In this article:
- How Do Payday Loans Work?
- How Much Can I Borrow with a Payday Loan?
- What Are the Costs of a Payday Loan?
- How Do I Repay a Payday Loan?
- What Is a Rollover Loan?
- What if I Am in the Military?
- How Do Payday Loans Affect My Credit?
- Are There Options to Help Pay off My Payday Loan?
- How Can I Find out If a Payday Lender Is Licensed in My State?
- Is a Payday Loan Worth the Risk?
- What Are Alternative Options to a Payday Loan?
- Know Your Options
A payday loan is a short-term loan that can help you cover immediate cash needs until you get your next paycheck. These small-dollar, high-cost loans usually charge triple-digit annual percentage rates (APRs), and payments are typically due within two weeks—or close to your next payday.
Payday loans are not for the faint of heart. They can be difficult to repay and could end up costing you much more than you expected if you're not careful. Before you apply for one, it's important to know what you'll get and what's expected from you in return.
How Do Payday Loans Work?
Payday loans function differently than personal and other consumer loans. Depending on where you live, you can get a payday loan online or through a physical branch with a payday lender.
Different states have different laws surrounding payday loans, limiting how much you can borrow or how much the lender can charge in interest and fees. Some states prohibit payday loans altogether.
Once you're approved for a payday loan, you may receive cash or a check, or have the money deposited into your bank account. You'll then need to pay back the loan in full plus the finance charge by its due date, which is typically within 14 days or by your next paycheck.
Payday loans come with a finance charge, which is typically based on your loan amount. Because payday loans have such short repayment terms, these costs translate to a steep APR. According to the Consumer Federation of America, payday loan APRs are usually 400% or more.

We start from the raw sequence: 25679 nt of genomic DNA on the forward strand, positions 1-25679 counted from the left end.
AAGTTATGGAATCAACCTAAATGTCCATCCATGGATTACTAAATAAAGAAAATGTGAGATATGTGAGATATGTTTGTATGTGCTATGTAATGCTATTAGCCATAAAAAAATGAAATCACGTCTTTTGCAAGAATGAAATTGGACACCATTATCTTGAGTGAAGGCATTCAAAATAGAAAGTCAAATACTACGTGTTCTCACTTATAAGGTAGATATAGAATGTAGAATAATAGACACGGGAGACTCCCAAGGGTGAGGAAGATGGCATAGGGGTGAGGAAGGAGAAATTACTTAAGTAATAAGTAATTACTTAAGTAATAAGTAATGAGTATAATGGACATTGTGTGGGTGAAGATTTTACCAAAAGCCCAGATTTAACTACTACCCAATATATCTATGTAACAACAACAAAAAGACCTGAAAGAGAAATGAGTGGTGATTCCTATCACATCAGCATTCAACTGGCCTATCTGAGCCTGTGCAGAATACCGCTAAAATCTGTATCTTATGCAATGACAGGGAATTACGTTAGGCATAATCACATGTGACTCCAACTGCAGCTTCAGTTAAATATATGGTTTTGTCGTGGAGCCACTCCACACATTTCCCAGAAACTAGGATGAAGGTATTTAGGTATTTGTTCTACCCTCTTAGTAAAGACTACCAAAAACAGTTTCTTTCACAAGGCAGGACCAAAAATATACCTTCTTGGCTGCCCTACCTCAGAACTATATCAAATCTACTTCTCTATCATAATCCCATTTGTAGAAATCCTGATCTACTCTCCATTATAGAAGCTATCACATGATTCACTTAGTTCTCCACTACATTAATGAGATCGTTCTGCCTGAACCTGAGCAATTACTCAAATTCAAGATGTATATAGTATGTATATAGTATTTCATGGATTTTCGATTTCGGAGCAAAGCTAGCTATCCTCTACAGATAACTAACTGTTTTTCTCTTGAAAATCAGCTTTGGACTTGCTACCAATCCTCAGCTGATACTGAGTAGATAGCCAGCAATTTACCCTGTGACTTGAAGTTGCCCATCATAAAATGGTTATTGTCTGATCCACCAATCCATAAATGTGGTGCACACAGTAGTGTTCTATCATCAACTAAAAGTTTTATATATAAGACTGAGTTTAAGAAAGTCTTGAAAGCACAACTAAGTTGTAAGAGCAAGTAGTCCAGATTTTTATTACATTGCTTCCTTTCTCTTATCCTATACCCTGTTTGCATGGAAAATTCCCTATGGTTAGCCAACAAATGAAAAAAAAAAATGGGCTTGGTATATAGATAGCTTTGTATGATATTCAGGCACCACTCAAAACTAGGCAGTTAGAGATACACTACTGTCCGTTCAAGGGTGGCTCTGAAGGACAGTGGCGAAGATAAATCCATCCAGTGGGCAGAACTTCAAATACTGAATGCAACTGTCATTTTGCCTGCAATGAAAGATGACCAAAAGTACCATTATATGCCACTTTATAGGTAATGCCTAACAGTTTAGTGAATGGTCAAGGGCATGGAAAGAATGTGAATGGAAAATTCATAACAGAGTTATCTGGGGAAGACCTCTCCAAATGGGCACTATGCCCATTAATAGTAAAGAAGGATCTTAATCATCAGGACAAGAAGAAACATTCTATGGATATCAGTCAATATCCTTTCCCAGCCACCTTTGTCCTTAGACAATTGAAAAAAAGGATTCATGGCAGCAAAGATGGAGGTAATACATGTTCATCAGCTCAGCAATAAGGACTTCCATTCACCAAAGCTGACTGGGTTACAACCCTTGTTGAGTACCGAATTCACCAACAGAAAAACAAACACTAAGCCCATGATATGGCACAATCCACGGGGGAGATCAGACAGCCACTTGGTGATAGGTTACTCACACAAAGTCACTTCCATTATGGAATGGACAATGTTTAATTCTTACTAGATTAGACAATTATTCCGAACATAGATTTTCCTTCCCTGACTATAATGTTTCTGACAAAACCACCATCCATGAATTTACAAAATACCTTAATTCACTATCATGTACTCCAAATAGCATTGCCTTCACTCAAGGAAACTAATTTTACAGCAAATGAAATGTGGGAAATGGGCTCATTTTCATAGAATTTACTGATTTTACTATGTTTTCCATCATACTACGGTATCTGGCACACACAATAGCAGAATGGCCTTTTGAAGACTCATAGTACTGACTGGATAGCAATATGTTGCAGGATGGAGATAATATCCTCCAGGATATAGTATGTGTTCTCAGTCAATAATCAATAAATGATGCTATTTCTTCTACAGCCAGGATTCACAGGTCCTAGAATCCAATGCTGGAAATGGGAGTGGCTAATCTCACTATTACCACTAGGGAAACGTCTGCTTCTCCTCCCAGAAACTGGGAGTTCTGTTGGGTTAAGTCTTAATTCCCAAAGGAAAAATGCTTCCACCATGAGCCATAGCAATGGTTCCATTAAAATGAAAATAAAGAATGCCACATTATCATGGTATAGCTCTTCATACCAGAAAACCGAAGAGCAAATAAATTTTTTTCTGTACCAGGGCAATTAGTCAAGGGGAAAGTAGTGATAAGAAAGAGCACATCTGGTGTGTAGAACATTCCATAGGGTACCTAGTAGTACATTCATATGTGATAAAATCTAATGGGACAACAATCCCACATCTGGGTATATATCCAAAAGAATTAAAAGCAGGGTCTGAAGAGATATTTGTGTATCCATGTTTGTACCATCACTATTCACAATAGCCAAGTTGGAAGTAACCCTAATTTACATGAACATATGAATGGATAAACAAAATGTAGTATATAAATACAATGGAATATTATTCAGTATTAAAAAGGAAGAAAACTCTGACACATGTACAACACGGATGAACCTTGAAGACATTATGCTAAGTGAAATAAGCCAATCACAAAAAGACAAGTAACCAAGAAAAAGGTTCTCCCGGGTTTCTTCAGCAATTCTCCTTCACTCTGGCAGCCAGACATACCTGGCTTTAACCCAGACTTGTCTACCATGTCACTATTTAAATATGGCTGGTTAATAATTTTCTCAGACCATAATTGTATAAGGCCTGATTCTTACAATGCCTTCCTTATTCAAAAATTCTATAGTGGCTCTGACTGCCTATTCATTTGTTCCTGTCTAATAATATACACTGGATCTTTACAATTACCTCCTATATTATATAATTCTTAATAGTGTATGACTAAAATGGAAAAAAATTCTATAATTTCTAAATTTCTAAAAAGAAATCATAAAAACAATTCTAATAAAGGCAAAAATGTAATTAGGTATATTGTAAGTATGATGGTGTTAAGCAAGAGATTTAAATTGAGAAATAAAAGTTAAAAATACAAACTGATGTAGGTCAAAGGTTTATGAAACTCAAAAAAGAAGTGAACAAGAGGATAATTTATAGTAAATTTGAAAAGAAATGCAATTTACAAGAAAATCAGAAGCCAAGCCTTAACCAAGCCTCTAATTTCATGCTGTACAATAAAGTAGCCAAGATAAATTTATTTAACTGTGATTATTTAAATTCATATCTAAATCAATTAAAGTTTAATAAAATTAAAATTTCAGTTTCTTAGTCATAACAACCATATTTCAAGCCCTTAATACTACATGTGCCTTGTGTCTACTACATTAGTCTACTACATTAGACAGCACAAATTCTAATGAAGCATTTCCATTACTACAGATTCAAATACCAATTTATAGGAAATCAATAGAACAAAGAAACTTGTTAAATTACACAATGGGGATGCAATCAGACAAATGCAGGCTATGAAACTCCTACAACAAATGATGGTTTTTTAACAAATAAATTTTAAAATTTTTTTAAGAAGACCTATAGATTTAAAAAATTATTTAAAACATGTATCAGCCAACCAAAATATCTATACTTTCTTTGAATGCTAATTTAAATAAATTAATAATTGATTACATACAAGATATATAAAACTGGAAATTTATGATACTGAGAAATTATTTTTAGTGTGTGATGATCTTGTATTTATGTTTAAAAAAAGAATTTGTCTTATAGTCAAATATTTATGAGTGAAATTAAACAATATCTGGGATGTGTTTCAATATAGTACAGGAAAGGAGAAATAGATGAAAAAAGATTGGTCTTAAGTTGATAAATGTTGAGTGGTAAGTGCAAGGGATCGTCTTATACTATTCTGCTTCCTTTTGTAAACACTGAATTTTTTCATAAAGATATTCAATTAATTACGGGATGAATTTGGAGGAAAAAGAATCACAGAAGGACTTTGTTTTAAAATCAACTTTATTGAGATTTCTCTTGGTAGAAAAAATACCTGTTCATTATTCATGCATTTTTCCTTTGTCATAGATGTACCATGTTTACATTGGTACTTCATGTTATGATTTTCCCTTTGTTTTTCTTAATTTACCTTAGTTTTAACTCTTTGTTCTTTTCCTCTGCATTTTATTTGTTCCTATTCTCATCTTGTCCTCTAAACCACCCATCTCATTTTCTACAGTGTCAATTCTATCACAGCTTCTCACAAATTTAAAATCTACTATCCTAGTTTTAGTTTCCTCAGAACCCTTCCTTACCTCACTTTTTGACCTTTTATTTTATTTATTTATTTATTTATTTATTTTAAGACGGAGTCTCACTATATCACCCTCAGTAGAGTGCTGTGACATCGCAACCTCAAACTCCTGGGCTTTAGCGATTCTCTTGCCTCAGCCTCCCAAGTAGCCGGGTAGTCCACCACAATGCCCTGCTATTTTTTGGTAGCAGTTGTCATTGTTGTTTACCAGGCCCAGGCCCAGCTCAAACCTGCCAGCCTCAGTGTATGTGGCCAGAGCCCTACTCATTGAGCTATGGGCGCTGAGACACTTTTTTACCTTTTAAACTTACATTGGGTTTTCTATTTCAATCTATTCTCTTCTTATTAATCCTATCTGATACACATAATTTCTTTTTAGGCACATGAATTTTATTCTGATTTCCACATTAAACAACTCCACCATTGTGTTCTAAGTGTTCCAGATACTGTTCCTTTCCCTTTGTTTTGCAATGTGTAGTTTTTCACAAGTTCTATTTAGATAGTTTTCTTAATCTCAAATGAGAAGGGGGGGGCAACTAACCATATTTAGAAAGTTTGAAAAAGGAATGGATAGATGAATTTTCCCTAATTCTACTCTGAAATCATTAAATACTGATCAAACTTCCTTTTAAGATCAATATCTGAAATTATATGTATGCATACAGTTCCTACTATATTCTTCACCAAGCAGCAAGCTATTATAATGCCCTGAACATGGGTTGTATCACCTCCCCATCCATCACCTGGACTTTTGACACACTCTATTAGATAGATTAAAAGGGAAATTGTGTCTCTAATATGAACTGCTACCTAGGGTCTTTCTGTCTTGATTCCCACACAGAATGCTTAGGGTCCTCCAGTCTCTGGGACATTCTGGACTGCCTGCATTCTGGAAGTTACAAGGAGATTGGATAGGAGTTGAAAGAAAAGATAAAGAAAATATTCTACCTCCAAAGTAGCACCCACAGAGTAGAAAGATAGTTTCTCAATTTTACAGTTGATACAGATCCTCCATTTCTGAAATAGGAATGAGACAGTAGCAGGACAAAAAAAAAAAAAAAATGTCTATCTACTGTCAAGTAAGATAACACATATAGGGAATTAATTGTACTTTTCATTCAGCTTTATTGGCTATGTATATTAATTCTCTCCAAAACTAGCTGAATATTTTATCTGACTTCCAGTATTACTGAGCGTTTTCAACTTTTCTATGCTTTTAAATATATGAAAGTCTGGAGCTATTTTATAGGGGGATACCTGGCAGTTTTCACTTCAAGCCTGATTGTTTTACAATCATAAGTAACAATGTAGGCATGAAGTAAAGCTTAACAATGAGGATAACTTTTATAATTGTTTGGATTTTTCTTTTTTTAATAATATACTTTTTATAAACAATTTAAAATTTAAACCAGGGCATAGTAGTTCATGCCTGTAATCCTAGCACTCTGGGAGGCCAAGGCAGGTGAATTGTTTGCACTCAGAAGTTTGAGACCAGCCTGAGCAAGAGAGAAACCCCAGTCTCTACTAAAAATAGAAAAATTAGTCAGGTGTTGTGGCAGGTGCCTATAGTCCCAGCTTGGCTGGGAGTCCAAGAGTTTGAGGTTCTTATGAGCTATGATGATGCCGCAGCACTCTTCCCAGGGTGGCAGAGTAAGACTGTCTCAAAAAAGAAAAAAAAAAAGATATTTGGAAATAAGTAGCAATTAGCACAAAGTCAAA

Despite the high costs, The Economist estimates that roughly 2.5 million American households take out payday loans each year. There are a few reasons for this popularity. One is that many people who resort to payday loans don't have other financing options. They may have poor credit or no income, which can prevent them from getting a personal loan with better terms.
Another reason may be a lack of knowledge about or fear of alternatives. For example, some people may not be comfortable asking family members or friends for assistance. And while alternatives to payday loans exist, they're not always easy to find.
Many people resort to payday loans because they're easy to get. In fact, in 2015, there were more payday lender stores in 36 states than McDonald's locations in all 50 states, according to the Consumer Financial Protection Bureau (CFPB).
Payday lenders have few requirements for approval. Most don't run a credit check or even require that the borrower has the means to repay the loan. All you typically need is identification, a bank account in relatively good standing and a steady paycheck.
How Much Can I Borrow with a Payday Loan?
The average payday loan is $350 on a two-week term, according to the CFPB. But payday loans can range from $50 to $1,000, depending on your state's laws. Currently, 32 states allow payday lending with a capped maximum loan amount. Maine, Utah, Wisconsin and Wyoming do not have a cap. Delaware, Idaho and Illinois have the highest cap amount at $1,000, while California and Montana have the lowest at $300.
Some states, including Nevada and New Mexico, also limit each payday loan to 25% of the borrower's monthly income. For the 32 states that do permit payday lending, the cost of the loan, fees and the maximum loan amount are capped.
Note: 37 states have specific statutes that allow for payday lending. Some states do not have specific payday lending statutory provisions and/or require lenders to comply with interest rate caps on consumer loans: Connecticut, Maryland, Massachusetts, New Jersey, New York, Pennsylvania, Vermont, and West Virginia. Arizona and North Carolina allowed pre-existing payday lending statutes to sunset. Arkansas repealed its pre-existing statute in 2011. New Mexico repealed its payday lending statutes in 2017. The District of Columbia repealed its pre-existing statutory provision in 2007.